One Night in the Tropics
The third film version of Earl Derr Biggers' novel Love Insurance, One Night in the Tropics stars Allan Jones as a hotshot insurance salesman who sells a policy to his best pal Robert Cummings. Cummings will earn $1 million if he fails to marry his fiance Nancy Kelly. Half of the policy is underwritten by tough gambling-house owner William Frawley, who panics when Cummings heads for a Caribbean isle in pursuit of Peggy Moran. As for Kelly, she wants no part of Cummings once she finds out she's a pawn in his policy. Well, who cares? The real attraction of One Night in the Tropics is the comedy team of Bud Abbott and Lou Costello, here making their feature film debut in the roles of Frawley's flunkeys. Though they never get in the way of the plot (worse luck!), Abbott and Costello have plenty of time to perform several of their best routines, including "Mustard," "Jonah and the Whale," and a tantalizingly brief excerpt of "Who's on First?" Outside of A&C's contributions, the film boasts several pleasant if forgettable tunes by Jerome Kern and Dorothy Fields. Though not a big box-office success, One Night in the Tropics garnered such positive reviews for Abbott and Costello that the team was rewarded with its own vehicle, the 1941 cash cow Buck Privates. Note: many TV prints of Tropics are struck from the 69-minute reissue of the late 1940s, in which the "straight" plot was pared to down to give more emphasis to Abbott and Costello. The original 82 minute version was recently restored for videocassette release. ~ Hal Erickson, Rovi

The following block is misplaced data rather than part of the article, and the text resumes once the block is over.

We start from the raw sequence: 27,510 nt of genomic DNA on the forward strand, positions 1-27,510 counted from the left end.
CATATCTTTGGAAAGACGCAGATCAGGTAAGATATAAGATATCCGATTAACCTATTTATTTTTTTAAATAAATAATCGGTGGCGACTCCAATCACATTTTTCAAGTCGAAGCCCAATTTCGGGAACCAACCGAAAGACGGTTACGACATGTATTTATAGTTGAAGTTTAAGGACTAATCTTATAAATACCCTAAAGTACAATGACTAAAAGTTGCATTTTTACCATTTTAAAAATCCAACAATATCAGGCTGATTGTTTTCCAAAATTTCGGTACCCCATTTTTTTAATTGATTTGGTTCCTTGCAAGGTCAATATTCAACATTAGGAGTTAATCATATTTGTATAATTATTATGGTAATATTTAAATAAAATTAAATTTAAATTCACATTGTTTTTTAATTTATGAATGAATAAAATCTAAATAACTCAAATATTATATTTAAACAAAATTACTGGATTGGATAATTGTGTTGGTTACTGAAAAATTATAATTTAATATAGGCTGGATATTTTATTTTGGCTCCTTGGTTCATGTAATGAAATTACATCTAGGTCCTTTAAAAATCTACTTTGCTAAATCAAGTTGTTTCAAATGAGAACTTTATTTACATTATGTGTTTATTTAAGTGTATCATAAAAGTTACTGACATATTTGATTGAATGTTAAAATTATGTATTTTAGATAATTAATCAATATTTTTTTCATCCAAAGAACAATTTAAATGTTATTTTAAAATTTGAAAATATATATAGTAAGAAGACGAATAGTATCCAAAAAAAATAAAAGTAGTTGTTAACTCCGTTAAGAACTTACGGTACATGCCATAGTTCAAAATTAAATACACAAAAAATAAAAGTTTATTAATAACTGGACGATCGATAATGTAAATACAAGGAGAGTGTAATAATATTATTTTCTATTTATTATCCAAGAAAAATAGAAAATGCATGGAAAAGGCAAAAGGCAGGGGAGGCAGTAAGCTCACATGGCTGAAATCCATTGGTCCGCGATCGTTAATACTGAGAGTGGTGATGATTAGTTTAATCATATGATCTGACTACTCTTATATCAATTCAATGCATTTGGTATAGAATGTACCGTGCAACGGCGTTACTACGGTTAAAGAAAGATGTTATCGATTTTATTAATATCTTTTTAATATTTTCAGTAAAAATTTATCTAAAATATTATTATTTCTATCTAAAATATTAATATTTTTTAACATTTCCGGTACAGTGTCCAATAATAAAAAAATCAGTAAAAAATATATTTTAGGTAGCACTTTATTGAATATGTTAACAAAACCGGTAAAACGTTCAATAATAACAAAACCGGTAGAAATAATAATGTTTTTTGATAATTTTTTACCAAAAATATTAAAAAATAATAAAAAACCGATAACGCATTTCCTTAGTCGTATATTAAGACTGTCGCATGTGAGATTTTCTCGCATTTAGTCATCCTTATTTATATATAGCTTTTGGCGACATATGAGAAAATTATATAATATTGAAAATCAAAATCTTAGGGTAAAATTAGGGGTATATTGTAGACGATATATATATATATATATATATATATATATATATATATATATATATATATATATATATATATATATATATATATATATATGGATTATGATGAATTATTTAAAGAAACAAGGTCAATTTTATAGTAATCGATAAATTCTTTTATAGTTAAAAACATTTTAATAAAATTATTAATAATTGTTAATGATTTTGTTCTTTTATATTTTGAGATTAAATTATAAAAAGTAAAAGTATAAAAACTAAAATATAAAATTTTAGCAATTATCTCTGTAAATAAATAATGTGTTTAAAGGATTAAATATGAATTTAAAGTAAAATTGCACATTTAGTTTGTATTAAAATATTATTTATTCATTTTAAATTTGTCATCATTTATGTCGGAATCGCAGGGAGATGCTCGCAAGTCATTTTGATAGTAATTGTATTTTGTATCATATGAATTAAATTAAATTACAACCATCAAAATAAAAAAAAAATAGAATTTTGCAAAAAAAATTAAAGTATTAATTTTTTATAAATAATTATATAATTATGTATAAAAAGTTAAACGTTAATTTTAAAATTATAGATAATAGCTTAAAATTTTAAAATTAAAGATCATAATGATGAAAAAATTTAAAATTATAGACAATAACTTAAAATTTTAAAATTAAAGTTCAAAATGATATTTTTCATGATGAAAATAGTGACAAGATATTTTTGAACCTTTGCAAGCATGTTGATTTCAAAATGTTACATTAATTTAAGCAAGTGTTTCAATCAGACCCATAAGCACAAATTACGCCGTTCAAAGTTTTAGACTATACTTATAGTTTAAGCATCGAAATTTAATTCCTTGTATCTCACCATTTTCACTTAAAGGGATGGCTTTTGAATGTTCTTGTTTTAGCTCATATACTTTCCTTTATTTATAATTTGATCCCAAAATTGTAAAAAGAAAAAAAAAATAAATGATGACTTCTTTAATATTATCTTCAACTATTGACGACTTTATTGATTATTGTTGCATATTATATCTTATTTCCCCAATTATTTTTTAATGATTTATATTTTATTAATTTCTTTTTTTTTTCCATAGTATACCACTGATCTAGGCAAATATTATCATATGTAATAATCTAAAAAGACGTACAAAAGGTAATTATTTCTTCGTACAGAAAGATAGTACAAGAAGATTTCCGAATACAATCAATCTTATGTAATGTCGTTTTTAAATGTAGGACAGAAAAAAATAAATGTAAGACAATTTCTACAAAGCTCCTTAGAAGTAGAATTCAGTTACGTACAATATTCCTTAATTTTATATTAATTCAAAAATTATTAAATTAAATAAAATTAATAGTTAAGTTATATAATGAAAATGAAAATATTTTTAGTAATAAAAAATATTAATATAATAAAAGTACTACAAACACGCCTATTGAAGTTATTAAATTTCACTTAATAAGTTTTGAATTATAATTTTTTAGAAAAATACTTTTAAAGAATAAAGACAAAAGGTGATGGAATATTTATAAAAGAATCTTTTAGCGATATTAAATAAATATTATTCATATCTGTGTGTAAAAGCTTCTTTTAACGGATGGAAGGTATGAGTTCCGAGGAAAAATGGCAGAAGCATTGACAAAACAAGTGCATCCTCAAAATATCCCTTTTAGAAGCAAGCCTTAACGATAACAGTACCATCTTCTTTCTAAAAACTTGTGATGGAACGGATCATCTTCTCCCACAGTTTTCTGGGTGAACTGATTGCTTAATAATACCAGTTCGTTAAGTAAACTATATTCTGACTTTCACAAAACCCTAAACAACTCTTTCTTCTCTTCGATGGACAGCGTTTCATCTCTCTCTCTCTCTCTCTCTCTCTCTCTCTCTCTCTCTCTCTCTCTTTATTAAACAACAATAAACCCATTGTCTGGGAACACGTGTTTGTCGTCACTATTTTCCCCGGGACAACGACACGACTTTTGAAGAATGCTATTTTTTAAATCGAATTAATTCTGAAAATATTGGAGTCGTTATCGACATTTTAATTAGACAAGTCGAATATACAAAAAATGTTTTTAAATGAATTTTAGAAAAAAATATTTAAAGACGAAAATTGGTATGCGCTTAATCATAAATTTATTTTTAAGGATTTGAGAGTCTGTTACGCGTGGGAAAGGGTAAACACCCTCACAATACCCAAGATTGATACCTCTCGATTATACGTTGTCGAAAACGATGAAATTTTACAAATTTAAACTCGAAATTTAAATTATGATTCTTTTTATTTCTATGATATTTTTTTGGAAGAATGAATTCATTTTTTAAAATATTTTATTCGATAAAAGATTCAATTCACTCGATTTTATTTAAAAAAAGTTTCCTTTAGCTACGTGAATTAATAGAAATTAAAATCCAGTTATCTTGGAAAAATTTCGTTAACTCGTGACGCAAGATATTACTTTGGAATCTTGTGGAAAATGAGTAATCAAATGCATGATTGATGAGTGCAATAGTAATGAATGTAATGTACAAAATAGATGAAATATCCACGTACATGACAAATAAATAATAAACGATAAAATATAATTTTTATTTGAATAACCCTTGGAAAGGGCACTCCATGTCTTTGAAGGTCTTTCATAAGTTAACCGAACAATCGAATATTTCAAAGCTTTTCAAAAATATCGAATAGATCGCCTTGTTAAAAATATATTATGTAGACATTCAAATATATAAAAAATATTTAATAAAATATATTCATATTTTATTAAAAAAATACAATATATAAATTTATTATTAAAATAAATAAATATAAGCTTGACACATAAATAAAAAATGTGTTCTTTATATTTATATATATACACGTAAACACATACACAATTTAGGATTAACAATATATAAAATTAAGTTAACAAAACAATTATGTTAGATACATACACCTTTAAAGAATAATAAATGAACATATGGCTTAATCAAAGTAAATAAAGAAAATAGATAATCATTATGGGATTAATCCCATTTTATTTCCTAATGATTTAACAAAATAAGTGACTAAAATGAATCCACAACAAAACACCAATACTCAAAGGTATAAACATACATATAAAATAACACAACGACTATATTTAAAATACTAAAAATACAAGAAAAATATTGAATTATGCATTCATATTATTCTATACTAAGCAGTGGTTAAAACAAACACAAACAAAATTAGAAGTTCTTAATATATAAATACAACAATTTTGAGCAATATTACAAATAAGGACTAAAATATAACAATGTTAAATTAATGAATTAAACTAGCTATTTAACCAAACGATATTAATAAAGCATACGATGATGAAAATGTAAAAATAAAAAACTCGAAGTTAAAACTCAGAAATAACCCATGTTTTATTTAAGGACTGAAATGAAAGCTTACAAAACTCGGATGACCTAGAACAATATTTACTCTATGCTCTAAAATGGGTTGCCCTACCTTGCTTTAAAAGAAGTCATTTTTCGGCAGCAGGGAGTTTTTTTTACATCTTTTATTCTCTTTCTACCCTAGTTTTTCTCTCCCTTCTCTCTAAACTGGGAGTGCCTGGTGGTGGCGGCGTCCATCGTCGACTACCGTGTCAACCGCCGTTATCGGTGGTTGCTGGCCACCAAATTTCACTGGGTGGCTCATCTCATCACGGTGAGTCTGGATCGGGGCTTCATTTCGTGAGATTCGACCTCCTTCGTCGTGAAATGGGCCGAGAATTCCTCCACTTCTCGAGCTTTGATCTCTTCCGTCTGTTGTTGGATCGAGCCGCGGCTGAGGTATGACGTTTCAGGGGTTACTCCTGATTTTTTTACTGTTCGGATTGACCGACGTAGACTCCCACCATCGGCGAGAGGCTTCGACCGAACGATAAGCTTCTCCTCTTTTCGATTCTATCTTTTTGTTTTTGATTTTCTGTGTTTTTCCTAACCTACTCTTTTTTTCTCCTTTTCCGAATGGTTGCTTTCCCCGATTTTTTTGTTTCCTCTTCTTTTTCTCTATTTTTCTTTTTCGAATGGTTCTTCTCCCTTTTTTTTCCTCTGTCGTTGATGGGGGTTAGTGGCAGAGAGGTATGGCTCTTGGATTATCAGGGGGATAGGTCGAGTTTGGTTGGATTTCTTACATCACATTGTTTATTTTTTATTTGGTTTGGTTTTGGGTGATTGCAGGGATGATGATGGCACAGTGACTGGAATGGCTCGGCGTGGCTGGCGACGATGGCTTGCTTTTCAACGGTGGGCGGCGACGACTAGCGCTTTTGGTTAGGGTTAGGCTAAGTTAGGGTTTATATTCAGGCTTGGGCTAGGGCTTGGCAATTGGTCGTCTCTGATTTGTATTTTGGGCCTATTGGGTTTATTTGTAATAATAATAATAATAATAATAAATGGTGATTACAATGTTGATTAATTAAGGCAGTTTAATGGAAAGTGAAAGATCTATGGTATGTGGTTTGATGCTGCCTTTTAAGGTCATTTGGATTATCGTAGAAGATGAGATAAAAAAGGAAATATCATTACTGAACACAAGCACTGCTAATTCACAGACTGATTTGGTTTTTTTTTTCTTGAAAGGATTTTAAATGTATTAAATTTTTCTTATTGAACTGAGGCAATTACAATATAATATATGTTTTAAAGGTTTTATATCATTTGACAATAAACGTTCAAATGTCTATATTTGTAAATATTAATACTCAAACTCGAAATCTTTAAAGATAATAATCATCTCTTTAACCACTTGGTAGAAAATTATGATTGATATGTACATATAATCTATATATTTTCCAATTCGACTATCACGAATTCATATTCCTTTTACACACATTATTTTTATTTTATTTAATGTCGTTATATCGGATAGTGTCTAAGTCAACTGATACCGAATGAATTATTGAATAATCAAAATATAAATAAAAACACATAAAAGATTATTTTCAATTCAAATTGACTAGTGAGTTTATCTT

Pardon My Sarong
One of the most often revived of Abbott & Costello's early-1940s films, Pardon My Sarong casts Bud and Lou as Chicago bus drivers Algy Shaw and Wellington Pflug. At the behest of millionaire playboy Tommy Layton (Robert Paige), Algy and Wellington hijack their own bus and speed off to California so that Tommy won't be late for an important yachting race. Our heroes are hotly pursued by bus-company troubleshooter Kendall (William Demarest), while Tommy's trail is dogged by rival yacht-owner Joan Marshall (Virginia Bruce). Eluding Kendall when they inadvertently drive their bus into the ocean, Algy and Wellington are rescued by Tommy and Joan, who through a plot wrinkle have been forced to share the same yacht. After several days of drifting aimlessly across the Pacific, the yacht ends up on a remote South Sea Island, where Algy and Wellington flirt capriciously with the local native girls. Through a fluke, Wellington is served up as a sacrifice victim and ordered to enter a sacred volcanic mountain-which happens to be the hideout for jewel thief Varnoff (Lionel Atwill) and his gang. The story wraps up with a zany Sennett-like chase, with Wellington attempting to rescue the kidnapped Joan from Varnoff's speedboat. Filled to overflowing with hilarious sight gags, cross-talk routines and throwaway lines, Pardon My Sarong scores on two levels: as a devastating send-up of Dorothy Lamour jungle epics and as a first-rate vehicle for Bud Abbott and Lou Costello. One one quibble: the film certainly could have done without the scene in which Bud invites Lou to commit suicide! ~ Hal Erickson, Rovi